Joseph Ditzler
The Bulletin

The Oregon Secretary of State, in an audit of the state recreational marijuana program, raised questions about the reliability and security of the Cannabis Tracking System, the seed-to-sale system used to keep legally grown marijuana off the black market.

The 41-page report, released Wednesday, found “data reliability issues” with the software platform provided by a contractor, Metrc, to track each marijuana plant grown by licensees from seed to sale. The audit also found “an insufficient number” of compliance inspectors is hindering the Oregon Liquor Control Commission’s ability to monitor the recreational marijuana program.

The OLCC responded with a 15-page response of its own. The agency is hampered by lack of equipment and a need for qualified personnel with technical expertise, according to the response dated Jan. 26. Regulating legal cannabis is “essentially a new business startup,” and the commission is faced with dealing with multiple issues on deadline, it states.

“We didn’t really take issue with anything,” said Mark Pettinger, OLCC recreational marijuana program spokesman, referring to the audit findings. The audit acknowledged hurdles facing the OLCC in creating a set of rules and a framework to enforce them on short notice.

For example, Pettinger said, the IT director hired for the OLCC, Tom Atwood, started work Feb. 1 and resigned Monday after accepting another job in the private sector.

“Recruiting is a challenge,” Pettinger said. And, “we have a lot of antiquated equipment and an aging IT system.”

The Secretary of State audit makes a case for the OLCC for further funding from the Oregon Legislature for more personnel, equipment and training, he said. The tracking system is one of three enforcement prongs, the others being on-site visits and background checks and security measures such as video surveillance systems.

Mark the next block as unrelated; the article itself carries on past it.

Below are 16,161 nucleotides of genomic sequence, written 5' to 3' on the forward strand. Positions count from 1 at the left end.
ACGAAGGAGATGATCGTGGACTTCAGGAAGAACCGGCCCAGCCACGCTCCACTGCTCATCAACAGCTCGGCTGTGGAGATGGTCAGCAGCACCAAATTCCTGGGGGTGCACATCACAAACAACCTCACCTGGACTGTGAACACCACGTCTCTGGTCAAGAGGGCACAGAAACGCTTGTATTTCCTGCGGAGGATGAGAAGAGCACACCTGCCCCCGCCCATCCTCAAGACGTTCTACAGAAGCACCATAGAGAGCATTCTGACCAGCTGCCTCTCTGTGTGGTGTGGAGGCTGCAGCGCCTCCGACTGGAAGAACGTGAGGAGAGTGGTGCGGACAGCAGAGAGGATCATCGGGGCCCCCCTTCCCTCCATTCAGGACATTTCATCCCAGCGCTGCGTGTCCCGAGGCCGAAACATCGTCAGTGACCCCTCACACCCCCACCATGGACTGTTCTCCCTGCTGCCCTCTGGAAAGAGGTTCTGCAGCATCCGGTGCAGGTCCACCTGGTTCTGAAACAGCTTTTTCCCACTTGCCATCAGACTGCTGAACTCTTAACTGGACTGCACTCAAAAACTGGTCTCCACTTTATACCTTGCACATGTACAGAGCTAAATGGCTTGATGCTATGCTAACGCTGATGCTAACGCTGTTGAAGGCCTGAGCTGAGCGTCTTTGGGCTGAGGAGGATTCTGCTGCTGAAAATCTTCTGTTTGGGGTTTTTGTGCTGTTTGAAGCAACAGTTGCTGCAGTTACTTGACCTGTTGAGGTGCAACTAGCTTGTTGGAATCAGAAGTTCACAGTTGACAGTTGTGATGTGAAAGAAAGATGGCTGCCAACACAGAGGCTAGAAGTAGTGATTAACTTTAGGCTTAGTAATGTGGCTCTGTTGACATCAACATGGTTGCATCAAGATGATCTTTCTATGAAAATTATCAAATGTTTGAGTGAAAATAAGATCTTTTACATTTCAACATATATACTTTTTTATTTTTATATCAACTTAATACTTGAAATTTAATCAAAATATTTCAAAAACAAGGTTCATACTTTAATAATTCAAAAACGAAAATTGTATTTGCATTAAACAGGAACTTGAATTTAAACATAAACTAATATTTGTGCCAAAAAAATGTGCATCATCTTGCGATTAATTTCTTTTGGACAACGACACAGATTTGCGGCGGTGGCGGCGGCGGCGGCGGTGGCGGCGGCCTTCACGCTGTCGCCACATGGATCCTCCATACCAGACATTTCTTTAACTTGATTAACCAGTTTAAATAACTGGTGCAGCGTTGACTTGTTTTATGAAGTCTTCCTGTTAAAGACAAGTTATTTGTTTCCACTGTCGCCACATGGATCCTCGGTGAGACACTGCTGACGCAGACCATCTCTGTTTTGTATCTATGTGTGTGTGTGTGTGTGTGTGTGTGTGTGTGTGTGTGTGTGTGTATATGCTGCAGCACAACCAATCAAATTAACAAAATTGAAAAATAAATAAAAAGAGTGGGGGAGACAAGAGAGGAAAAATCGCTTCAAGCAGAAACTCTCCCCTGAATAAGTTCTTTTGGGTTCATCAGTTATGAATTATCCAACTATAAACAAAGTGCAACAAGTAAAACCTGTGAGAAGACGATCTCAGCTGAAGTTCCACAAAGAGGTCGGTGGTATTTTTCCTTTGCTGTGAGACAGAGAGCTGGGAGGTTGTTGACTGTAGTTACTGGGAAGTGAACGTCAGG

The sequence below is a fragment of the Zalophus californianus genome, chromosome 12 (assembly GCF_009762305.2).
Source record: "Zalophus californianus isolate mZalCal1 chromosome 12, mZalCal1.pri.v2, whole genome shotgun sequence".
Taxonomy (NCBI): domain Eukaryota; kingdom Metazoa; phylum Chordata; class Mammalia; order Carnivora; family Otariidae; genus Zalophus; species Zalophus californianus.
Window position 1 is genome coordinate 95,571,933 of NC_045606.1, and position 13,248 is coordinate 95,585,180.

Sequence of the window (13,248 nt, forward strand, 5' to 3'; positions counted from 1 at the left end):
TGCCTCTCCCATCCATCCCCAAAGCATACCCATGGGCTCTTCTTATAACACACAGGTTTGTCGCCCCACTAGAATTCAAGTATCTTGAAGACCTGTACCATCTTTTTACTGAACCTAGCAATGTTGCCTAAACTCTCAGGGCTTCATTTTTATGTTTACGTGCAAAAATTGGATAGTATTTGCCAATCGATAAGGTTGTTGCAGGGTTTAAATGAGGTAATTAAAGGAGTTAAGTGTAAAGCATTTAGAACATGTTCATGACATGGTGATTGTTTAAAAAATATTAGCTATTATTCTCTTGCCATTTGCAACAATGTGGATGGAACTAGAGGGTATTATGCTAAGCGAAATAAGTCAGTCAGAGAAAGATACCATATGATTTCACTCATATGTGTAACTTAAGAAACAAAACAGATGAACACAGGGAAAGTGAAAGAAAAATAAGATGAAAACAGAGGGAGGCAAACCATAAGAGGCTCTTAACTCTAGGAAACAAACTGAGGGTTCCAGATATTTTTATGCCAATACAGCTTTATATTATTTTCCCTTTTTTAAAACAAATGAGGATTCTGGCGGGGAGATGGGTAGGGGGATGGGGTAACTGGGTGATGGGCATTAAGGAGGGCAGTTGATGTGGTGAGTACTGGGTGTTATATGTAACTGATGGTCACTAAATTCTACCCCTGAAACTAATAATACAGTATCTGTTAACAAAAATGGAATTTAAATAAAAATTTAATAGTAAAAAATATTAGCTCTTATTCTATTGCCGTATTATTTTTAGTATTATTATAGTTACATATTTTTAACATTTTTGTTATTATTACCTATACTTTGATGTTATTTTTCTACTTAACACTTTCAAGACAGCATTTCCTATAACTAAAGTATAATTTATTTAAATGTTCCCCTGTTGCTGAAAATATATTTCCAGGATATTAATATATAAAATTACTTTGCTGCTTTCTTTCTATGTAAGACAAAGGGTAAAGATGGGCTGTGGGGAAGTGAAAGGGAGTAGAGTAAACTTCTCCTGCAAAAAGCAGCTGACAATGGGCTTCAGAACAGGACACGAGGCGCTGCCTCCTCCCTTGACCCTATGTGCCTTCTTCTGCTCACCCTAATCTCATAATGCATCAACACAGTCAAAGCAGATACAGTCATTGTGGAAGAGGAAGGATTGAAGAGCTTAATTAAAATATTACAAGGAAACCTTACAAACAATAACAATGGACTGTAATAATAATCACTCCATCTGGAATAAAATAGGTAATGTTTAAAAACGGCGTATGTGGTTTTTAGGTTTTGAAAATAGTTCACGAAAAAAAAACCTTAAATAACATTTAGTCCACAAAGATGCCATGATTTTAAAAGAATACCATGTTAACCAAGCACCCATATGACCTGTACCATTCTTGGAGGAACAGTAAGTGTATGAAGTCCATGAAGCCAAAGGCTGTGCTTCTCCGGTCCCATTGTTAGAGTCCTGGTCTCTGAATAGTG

The audit report was released days after a summit convened Friday in Portland by U.S. Attorney Billy Williams — attended by state and federal law enforcement officials, Gov. Kate Brown, cannabis industry representatives and grassroots groups opposed to marijuana production — to address enforcement of federal law on marijuana. Oregon is the recognized source of an oversupply of marijuana finding its way illegally to states where cannabis is not legal.

The audit calls on the OLCC to improve the security and reliability of information in the seed-to-sale tracking and marijuana-licensing systems. It found the OLCC “has not implemented an effective IT security management program for the agency as a whole.”

Neither has it developed a plan to restore computerized data and applications in the event of a disaster. The audit identified eight IT security issues “that significantly increase the risk that OLCC’s computer systems could be compromised, resulting in a disruption of OLCC business procedures.”

The audit depicts an agency swamped by the magnitude of the task imposed upon it. The number of applicants for state-issued licenses to grow, sell, process or test cannabis, in 2015 was estimated to number initially between 800 and 1,300. By December 2017, the number of applicants had risen to 3,100, with 1,600 approved, according to the audit.

“OLCC had little time to develop processes and procedures, and implement new information systems to support and regulate this industry in time for the mandated January 2016 launch date,” the audit report reads.

The audit found data from the online seed-to-sale tracking system did not always match sales with inventory, or with market pricing.

Pettinger said the seed-to-sale system isn’t foolproof, but it’s the industry standard employed by other states, including Colorado and Nevada. It provides enough information that discrepancies may be flagged. Many other regulatory systems are based on self-reporting, tax payments, for instance, he said.

“There are explicit penalties for manipulating data,” Pettinger said. “It’s difficult to prevent cheating but not to detect it.”

— Reporter: 541-617-7815,